Esther 1:6

Esther 1:6

Where were white, green, and blue hangings
Or curtains of fine linen, as the Targum, which were of these several colours; the first letter of the word for "white" is larger than usual, to denote the exceeding whiteness of them. The next word is "carpas", which Ben Melech observes is a dyed colour, said to be green. Pausanias F17 makes mention of Carpasian linen, and which may be here meant; the last word used signifies blue, sky coloured, or hyacinth:

fastened with cords of fine linen and purple to silver rings, and
pillars of marble;
these pillars are said, in the Targum, to be of divers colours, red, green, and shining yellow and white, on which the silver rings were fixed, and into them were put linen strings of purple colour, which fastened the hangings to them, and so made an enclosure, within which the guests sat at the feast:

the beds were of gold and silver;
the couches on which they sat, or rather reclined at eating, as was the manner of the eastern nations; these, according to the Targum, were of lambs' wool, the finest, and the softest, and the posts of them were of gold, and their feet of silver. Such luxury obtained among the Romans in later times F18:

these were placed in a pavement of red, and blue, and white, and black,
which, according to some, are the porphyrite, Parian, alabaster, and marble of various colours; the marble of the Persians is of four colours, white, black, red and black, and white and black F19; but others take them to be precious stones, as Jarchi and Aben Ezra; the first is by the Targum interpreted crystal, by others the emerald, one of which Theophrastus F20 speaks of as four cubits long, and three broad, which might be laid in a pavement; the third is, by Bochart F21, supposed to be the pearl; and in the Talmud F23 it is said to be of such a nature, that if placed in the middle of a dining room, will give light in it as at noonday, which seems to be what is called lychnites; to which Lucian F24 ascribes a like property: nor need all this seem strange, since great was the luxury of the eastern nations. Philostratus F25 speaks of a temple in India paved with pearls, and which he says all the Barbarians use in their temples; particularly it is said F26, that the roofs of the palaces of Shushan and Ecbatana, the palaces of the kings of Persia, shone with gold and silver, ivory, and amber; no wonder then that their pavements were of very valuable and precious stones: and from hence it appears, that the "lithostrata", the word here used by the Septuagint, or tesserated pavements, were in use four hundred years before the times of Sylla, where the beginning of them is placed by Pliny F1; there was a "lithostraton" in the second temple at Jerusalem, by us rendered the pavement, ( John 19:13 ) , perhaps the same with the room Gazith, so called from its being laid with hewn stone. Aristeas F2, who lived in the times of Ptolemy Philadelphus, testifies that the whole floor of the temple was a "lithostraton", or was paved with stone: it is most likely therefore that these had their original in the eastern country, and not in Greece, as Pliny F3 supposed.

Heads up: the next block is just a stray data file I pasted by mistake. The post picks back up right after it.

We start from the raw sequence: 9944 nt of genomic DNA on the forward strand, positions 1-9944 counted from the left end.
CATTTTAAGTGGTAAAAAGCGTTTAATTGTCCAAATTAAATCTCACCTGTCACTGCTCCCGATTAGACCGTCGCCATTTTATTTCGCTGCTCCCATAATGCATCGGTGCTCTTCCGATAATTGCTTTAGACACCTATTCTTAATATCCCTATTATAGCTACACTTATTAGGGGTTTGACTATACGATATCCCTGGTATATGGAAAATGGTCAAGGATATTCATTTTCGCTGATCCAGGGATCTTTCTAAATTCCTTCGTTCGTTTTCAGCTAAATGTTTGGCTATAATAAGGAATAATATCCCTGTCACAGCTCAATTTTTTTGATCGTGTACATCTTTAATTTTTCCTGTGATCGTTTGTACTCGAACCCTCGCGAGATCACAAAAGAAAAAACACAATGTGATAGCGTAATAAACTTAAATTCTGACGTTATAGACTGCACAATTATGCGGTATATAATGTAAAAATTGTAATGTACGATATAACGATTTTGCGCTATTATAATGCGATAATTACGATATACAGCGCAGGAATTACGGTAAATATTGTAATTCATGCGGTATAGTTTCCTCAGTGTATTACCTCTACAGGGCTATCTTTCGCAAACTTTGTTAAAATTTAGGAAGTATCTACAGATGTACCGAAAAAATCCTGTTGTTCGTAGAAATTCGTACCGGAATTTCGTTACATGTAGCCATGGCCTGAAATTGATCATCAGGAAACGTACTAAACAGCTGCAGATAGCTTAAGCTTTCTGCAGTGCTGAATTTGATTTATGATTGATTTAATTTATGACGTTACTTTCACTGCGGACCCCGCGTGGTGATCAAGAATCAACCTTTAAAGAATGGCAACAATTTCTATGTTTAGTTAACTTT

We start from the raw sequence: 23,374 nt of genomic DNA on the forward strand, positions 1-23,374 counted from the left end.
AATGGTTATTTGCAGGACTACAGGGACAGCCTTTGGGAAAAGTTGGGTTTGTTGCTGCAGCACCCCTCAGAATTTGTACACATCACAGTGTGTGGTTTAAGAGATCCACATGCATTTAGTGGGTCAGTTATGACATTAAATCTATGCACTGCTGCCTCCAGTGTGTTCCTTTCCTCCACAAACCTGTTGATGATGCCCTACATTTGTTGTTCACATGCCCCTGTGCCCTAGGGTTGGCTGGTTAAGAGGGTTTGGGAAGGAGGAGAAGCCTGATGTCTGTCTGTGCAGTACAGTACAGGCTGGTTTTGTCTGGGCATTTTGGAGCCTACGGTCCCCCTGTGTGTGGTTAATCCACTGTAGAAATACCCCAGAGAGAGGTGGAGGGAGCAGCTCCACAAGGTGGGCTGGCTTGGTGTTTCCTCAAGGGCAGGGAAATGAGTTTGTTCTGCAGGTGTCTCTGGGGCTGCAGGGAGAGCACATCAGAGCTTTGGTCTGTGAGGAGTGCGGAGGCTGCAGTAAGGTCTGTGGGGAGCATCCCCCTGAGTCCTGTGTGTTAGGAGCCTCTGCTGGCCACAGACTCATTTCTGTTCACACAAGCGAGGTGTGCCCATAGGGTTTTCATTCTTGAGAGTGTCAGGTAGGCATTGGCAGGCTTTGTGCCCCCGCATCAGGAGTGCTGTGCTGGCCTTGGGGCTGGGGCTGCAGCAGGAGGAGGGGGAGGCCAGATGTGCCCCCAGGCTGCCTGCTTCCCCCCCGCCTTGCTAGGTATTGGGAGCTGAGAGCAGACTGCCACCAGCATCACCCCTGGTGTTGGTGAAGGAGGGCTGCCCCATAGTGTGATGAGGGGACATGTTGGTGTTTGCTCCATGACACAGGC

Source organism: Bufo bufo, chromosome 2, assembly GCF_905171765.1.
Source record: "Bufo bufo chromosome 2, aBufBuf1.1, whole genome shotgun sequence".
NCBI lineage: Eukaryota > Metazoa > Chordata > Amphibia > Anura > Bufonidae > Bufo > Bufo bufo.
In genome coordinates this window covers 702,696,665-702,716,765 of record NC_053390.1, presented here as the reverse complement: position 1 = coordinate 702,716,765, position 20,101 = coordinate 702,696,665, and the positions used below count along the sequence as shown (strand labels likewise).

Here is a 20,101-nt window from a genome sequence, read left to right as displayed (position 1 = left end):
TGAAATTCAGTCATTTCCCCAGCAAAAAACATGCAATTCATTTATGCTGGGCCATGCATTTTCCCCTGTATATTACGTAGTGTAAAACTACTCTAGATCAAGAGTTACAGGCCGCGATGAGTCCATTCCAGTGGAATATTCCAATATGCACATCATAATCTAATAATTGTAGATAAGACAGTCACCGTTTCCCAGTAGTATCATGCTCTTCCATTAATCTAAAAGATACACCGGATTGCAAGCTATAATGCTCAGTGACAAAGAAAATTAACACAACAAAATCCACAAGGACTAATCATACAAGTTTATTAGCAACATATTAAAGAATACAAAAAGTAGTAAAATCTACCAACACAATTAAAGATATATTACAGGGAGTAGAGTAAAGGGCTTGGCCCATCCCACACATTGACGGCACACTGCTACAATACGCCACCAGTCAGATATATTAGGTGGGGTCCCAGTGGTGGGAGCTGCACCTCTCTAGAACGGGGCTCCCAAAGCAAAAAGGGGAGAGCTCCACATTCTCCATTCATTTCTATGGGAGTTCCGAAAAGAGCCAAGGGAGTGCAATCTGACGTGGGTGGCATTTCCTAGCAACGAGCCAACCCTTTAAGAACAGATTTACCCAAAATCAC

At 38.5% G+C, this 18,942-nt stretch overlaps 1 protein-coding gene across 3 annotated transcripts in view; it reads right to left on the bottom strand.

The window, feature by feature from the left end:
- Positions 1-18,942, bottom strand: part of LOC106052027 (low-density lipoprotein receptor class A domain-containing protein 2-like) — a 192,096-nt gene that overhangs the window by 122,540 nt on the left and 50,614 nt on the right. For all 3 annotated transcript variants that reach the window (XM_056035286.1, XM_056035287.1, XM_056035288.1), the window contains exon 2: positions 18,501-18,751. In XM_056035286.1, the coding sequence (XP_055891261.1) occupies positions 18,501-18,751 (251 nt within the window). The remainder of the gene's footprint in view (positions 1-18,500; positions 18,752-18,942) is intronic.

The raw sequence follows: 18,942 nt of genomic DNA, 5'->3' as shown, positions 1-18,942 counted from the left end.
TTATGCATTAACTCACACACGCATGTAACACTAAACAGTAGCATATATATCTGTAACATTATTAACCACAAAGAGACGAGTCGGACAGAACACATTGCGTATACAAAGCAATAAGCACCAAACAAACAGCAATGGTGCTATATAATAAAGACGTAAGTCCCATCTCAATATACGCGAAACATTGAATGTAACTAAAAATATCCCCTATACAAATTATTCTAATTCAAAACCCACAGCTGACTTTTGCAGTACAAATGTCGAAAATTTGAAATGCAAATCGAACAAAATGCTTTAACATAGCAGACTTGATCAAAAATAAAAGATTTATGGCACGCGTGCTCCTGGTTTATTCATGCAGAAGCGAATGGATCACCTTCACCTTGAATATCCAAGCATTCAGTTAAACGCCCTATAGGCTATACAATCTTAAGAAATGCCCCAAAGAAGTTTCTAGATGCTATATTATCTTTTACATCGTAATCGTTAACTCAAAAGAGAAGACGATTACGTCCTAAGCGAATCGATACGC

F17 Attica, sive, l. 1. p. 48.
F18 Plin. Nat. Hist. l. 33. c. 11. Sueton. Vit. Caesar. c. 49.
F19 Universal History, vol. 5. p. 87.
F20 Apud Plin. l. 37. c. 5.
F21 Hierozoic. par. 2. l. 5. c. 8.
F23 T. Bab. Megillah, fol. 12. 1.
F24 De Dea Syria.
F25 Vit. Apollon. l. 2. c. 11.
F26 Aristot. de Mundo, c. 6. Apuleius de Mundo.
F1 Nat. Hist. l. 36. c. 25.
F2 De 70 Interpret. p. 32.
F3 Ut supra. (Nat. Hist. l. 36. c. 25.)